We Teach Driving Like Your Life Depends On It

Two things every driver should know

By Steve Wallace, Victoria Times Colonist, February 4, 2011

Many drivers are unaware their traffic flow at high-volume intersections is controlled by sensor pads in the pavement.

Surprisingly, there are far too many drivers who do not know that most high-traffic-volume intersections are regulated by electronic devices.

These devices are cut into the pavement, and can be easily identified by the black tar marks in the form of a diamond, circle or rectangle. These telltale signs will be located on the approaching vehicle side of the white crosswalk lines. When a vehicle tire drives onto these pavement pads, it sends a signal to the traffic-signal assembly. The lights at the intersection then change according to the traffic demand.

This system operates in a similar fashion to the pedestrian-crossing demand lights, which are triggered by a push of a finger. There are certain intersections that have a very high number of vehicles travelling east to west but very few travelling north to south. In this situation, the north-south streetlight will never change except when tripped by the stopped vehicle on the weight-sensitive pad. This system allows for the uninterrupted travel of the high density east-west travel.

Drivers who are unaware of this system have a tendency to stop too soon at an intersection. When the pad is not triggered, traffic in that direction is paralyzed. Motorists behind such commuters have been known to go to extreme measures in order to communicate with the driver who is unaware of his or her duty to pull onto the activation pad. (I have seen drivers actually get out of their vehicles and approach the offending driver, tap on the window, and explain to them that they must pull forward to avoid being stuck there forever.) There has been many a “horn symphony” behind drivers who hold back traffic through their ignorance of the latest technology meant to ease traffic congestion. The left-turn lane of a busy intersection is often governed by the weight pads. If no driver occupies the left turn lane, the left turn flashing green arrow will skip a cycle and will not unnecessarily hold back oncoming through traffic.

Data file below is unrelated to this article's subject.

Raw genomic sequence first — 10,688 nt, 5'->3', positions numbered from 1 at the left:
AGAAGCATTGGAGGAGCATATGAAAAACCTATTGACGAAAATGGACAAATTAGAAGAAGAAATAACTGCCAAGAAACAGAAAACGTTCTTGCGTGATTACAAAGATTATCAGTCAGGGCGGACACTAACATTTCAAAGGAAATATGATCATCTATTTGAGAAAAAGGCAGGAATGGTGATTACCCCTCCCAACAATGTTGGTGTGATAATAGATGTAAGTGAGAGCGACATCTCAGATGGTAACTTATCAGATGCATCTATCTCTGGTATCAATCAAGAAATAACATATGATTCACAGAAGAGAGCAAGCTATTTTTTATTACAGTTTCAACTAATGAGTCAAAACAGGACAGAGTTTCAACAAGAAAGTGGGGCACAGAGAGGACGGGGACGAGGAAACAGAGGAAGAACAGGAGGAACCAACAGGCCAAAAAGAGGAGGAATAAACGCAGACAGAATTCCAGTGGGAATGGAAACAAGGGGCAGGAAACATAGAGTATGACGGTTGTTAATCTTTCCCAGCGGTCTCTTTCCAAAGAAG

It is a driver’s responsibility to be aware of these changes to the traffic-flow system. It is also the proper authorities’ responsibility to inform drivers of these kinds of changes. Sadly, the governing authorities in most jurisdictions do a very poor job of communicating to the driving public in advance of changes to the traffic system and an even poorer job of educating drivers beyond the initial issuance of a driver’s licence.

The use of the overdrive gear is another technological advance that is designed to enhance the mileage rating. Many drivers are unaware of the function and use of the overdrive gear. Some do not even know it exists in their vehicle. Most late model automatic transmissions will have a top gear for cruising. It is called the overdrive gear. Sometimes it is identified by a circle around the D, designating the upper drive gear. In most vehicles with a floor automatic shifter, there will be a button below the shift button that will control the on-off function of the overdrive gear. There will always be a light on the display panel that indicates when the overdrive gear is not engaged. Most vehicles produced after 2000, will automatically defer to overdrive once started. Many drivers who are unfamiliar with a new vehicle do not ever see the “O/D OFF” warning light for this reason.

Most overdrive gears should be used at speeds over 60-70 kilometres per hour. The savings in gas consumption at lower speeds is negligible. Never use overdrive during a driver’s test. The vehicle will have a tendency to speed up more quickly on downhill grades, resulting in a potential failure to qualify for, or retain, a driver’s licence.

Steve Wallace is a member of the College of Teachers and the owner of Joan Wallace Driving School on Vancouver Island and in the Interior of B.C.

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